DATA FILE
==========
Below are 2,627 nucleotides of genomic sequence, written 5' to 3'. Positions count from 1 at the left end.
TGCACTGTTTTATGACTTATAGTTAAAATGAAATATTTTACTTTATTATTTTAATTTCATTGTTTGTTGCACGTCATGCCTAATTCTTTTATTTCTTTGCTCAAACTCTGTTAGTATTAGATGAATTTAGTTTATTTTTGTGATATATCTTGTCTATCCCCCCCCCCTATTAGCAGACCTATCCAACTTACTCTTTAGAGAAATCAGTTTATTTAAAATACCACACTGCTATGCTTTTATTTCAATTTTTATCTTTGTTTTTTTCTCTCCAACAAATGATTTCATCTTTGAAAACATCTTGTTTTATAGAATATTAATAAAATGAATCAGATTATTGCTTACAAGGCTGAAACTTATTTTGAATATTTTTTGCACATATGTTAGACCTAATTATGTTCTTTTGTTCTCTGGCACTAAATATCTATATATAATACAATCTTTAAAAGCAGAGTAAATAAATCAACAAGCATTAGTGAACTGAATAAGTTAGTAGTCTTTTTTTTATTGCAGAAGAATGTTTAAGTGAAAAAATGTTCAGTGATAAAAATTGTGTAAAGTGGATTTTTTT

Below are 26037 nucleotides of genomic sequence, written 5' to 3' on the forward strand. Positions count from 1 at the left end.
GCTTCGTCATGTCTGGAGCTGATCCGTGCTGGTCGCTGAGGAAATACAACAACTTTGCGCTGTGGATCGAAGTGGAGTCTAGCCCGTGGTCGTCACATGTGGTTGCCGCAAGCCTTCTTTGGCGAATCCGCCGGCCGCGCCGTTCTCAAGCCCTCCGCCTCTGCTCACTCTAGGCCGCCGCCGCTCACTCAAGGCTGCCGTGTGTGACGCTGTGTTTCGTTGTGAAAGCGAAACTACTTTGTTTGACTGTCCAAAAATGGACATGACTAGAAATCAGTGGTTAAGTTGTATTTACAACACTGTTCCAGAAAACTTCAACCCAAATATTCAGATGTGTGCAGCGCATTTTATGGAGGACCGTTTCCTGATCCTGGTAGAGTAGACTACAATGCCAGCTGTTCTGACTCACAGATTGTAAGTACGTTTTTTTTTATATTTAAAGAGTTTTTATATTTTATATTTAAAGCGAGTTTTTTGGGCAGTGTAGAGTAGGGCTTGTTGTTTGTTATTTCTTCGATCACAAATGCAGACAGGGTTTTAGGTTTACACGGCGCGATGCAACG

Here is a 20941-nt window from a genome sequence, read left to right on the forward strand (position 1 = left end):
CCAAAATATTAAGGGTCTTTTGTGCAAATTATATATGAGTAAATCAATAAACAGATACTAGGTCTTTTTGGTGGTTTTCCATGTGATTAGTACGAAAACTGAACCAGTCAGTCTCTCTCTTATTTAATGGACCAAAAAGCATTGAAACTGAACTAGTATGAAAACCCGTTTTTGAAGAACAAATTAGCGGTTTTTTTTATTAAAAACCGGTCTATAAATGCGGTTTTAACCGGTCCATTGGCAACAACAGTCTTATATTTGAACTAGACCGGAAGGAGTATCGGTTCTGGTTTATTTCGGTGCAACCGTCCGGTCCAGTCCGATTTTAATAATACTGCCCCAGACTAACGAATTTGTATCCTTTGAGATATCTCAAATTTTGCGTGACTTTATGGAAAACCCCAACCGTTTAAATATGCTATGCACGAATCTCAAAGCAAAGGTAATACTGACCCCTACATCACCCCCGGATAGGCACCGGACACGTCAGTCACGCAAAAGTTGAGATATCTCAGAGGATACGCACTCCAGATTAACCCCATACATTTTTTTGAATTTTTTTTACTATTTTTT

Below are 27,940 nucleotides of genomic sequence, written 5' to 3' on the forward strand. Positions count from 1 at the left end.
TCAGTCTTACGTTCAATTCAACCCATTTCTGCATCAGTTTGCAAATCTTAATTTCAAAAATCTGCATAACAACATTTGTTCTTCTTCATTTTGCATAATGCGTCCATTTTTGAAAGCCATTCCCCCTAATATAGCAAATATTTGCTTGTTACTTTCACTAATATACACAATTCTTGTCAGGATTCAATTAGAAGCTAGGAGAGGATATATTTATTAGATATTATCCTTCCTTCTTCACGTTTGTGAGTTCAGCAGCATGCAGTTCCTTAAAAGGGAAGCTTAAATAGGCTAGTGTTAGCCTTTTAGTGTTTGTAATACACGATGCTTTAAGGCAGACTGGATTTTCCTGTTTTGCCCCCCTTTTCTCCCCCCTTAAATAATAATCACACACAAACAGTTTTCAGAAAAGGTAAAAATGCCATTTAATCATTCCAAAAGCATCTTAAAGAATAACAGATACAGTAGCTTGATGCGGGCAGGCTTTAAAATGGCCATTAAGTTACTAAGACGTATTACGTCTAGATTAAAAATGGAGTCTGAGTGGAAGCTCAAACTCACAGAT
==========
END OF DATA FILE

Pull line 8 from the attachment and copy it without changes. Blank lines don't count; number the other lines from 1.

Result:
TCAGTCTTACGTTCAATTCAACCCATTTCTGCATCAGTTTGCAAATCTTAATTTCAAAAATCTGCATAACAACATTTGTTCTTCTTCATTTTGCATAATGCGTCCATTTTTGAAAGCCATTCCCCCTAATATAGCAAATATTTGCTTGTTACTTTCACTAATATACACAATTCTTGTCAGGATTCAATTAGAAGCTAGGAGAGGATATATTTATTAGATATTATCCTTCCTTCTTCACGTTTGTGAGTTCAGCAGCATGCAGTTCCTTAAAAGGGAAGCTTAAATAGGCTAGTGTTAGCCTTTTAGTGTTTGTAATACACGATGCTTTAAGGCAGACTGGATTTTCCTGTTTTGCCCCCCTTTTCTCCCCCCTTAAATAATAATCACACACAAACAGTTTTCAGAAAAGGTAAAAATGCCATTTAATCATTCCAAAAGCATCTTAAAGAATAACAGATACAGTAGCTTGATGCGGGCAGGCTTTAAAATGGCCATTAAGTTACTAAGACGTATTACGTCTAGATTAAAAATGGAGTCTGAGTGGAAGCTCAAACTCACAGAT